PHD Baby Food

Before I get to the recipe, let me play proud papa for a few minutes, and share with you an episode with Luke this weekend that illustrates his spirit and character. I mentioned last week that he had started walking. However, as recently as his birthday, last Thursday, we thought it was impressive if he strung together 20 steps at a time. This weekend, coming out of church Saturday evening, he demanded to be allowed out of my arms to walk. He proceeded to walk almost the entirety of the 3/4 miles home. Here is a short section of his journey; he was already 10 minutes in and starting to get tired:

You can see him refusing any support from me – he wanted to do it all himself – and grinning at his new skill.

It was inevitable that he would take a tumble at some point, and soon after we stopped recording he did. He tripped and landed on all fours, just as in the video; but then he tried to launch himself back to his feet by sheer strength of arms, and didn’t quite make it all the way up. His head came back down first and he got a cut and bump on his forehead. I picked him up and he cried for 10 seconds or so; after 20 seconds he was smiling again:

Luke after fall while walking Aug 30 2015 02

Just seconds after this photo was taken, he demanded to be let back down to the ground, and proceeded to walk the rest of the way home, grinning. When we reached home, he complained at being taken indoors. Nevertheless, he was tired. Forty minutes later, he was asleep, and slept 11 hours.

OK, back to food. When Luke was age 6 months or so, we introduced him to solid food through this recipe. It is essentially a PHD meal suitable for infants, puréed with a blender. As is suitable for a baby, the “baby meal” has less protein and more carbs and fat than would an adult meal.

At first we mixed the purée into his milk. Luke soon came to love this “PHD milk” and started to refuse plain milk. Here he is enjoying his favorite meal:

Lukemilk-08 vfullHe also loves the baby food by itself. When we make it, we give him the mixing bowl and spoon, and he finishes everything eagerly (making a mess along the way).

One note on ingredients. We recommend here that the meat be a mix of beef liver, oysters, salmon, and scallops.However, there’s no need to obtain all of these ingredients for every batch. It is fine to make a batch with one, then the next with another, then the next week with a third. Just balance the proportions over time. Instead of 5 g of each every week, get 20 g of each in over 4 weeks, in whatever fashion is most convenient for you.

A note on allergy risk: There have been some concerns that early introduction of shellfish could pose a heightened risk of allergy. The issue is discussed here. However, evidence has been piling in pointing the other way — that earlier introduction of potentially allergenic foods reduces the risk of allergy. More evidence. Since 2008, earlier introduction of allergenic solid foods has been the recommendation of the American Academy of Pediatrics. Current recommendations can be found here.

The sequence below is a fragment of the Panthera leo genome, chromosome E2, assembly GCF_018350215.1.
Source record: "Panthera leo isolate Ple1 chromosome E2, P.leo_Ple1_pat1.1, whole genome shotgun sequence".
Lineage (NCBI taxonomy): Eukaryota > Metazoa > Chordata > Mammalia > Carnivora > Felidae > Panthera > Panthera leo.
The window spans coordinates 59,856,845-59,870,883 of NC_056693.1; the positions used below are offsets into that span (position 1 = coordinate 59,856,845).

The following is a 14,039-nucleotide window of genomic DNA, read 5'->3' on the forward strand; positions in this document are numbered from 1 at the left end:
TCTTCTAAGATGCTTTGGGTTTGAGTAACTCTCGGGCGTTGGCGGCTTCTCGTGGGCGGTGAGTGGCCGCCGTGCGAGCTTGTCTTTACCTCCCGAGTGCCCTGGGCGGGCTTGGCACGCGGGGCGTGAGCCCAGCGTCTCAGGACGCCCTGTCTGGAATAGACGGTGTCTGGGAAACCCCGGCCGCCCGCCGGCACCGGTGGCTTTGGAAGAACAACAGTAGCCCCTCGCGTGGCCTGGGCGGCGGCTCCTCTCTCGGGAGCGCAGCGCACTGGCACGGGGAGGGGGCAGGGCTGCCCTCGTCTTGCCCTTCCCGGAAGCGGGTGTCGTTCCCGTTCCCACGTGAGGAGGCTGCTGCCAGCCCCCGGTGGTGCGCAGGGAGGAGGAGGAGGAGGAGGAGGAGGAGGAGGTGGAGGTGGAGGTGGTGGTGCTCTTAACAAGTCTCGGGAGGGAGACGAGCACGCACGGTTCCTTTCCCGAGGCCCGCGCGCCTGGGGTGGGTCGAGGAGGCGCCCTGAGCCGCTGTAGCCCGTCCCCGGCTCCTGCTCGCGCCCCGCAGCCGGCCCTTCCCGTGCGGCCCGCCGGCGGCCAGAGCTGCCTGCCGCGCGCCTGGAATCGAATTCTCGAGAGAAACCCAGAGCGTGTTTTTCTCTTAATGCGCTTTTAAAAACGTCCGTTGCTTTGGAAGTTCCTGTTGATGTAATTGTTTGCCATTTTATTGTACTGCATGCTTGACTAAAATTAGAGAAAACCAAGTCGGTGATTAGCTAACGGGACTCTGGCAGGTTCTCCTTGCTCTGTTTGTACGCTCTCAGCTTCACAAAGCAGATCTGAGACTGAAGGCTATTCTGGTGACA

Nutritionally, this mix is not perfect, but it’s impossible to make a perfect baby food using natural whole foods. For example, breast milk has a higher zinc content than any natural whole food. Therefore, mixing in a few supplements, such as zinc and vitamin K and pantothenic acid, is a reasonable tactic.

[Further note: If you’re viewing this on the main page, click here to see the recipe.]

Chilled Avocado Soup

The avocado is a favorite PHD ingredient: it is a fatty subtropical fruit with a fatty acid profile similar to that of olive oil (only about 14% omega-6). Native to the Americas, its wild ancestor, a small, black-skinned berry, is still found in southern Mexico and Central America. The avocado has been cultivated since at least 10,000 BC, making it one of the first domesticated plants in the Americas. After the European colonization of America, it spread slowly: Wikipedia says it was introduced to Indonesia in 1750, Brazil in 1809, South Africa and Australia in the late 1800s, and the Levant only in 1908.

Like all agricultural crops, the avocado has undergone extensive breeding. Over 80% of supermarket avocados are Hass avocados, which descend from a single “mother tree” on the La Habra Heights, California farm of mail carrier Rudolph Hass. Hass patented his tree in 1935.

In addition to their excellent (grade B in our book) fatty acid profile, avocados are nutritious. They have 35% more potassium per unit weight than bananas, a diverse range of vitamins and minerals, and are fiber-rich: 78% of the carbohydrate in avocados is fiber, totaling 7 g of fiber per 100 g serving.

This chilled avocado soup is a great summer food. Because it is so fatty, it is best paired with low-fat foods, such as a white fish like halibut or cod, shellfish, and potatoes.

Here is the recipe. Happy holiday weekend, everyone!